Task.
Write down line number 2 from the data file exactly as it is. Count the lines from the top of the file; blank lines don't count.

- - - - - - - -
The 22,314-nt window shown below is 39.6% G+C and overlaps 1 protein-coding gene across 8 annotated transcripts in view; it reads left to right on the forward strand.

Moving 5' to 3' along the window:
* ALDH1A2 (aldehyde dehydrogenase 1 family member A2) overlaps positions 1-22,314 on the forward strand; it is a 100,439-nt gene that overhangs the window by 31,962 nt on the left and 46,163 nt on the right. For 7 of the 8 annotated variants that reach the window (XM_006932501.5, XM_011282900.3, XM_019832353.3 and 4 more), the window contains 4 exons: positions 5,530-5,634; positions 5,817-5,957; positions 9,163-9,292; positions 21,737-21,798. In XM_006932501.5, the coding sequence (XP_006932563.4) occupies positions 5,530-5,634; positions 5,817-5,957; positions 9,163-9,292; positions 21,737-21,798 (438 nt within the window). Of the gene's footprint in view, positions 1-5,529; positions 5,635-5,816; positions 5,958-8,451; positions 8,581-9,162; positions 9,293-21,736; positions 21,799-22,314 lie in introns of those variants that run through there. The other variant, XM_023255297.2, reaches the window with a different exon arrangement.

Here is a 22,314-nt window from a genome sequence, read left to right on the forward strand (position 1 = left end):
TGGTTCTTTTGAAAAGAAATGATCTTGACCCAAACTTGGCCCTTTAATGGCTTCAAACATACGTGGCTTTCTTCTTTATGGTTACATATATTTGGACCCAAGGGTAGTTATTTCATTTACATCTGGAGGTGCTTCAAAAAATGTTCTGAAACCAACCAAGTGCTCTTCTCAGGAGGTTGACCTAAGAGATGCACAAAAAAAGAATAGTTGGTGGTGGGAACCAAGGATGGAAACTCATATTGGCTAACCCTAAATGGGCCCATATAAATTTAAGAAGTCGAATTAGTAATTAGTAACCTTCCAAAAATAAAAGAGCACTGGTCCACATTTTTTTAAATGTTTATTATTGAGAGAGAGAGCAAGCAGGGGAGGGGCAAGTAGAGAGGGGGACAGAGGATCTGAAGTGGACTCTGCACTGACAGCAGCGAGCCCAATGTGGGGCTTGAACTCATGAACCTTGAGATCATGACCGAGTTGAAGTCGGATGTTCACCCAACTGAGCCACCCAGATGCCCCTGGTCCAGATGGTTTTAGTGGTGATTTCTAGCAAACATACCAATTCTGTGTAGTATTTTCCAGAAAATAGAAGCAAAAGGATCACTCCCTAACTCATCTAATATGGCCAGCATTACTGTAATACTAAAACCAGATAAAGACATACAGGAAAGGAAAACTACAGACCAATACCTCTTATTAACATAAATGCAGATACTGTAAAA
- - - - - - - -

Moving 5' to 3' along the window: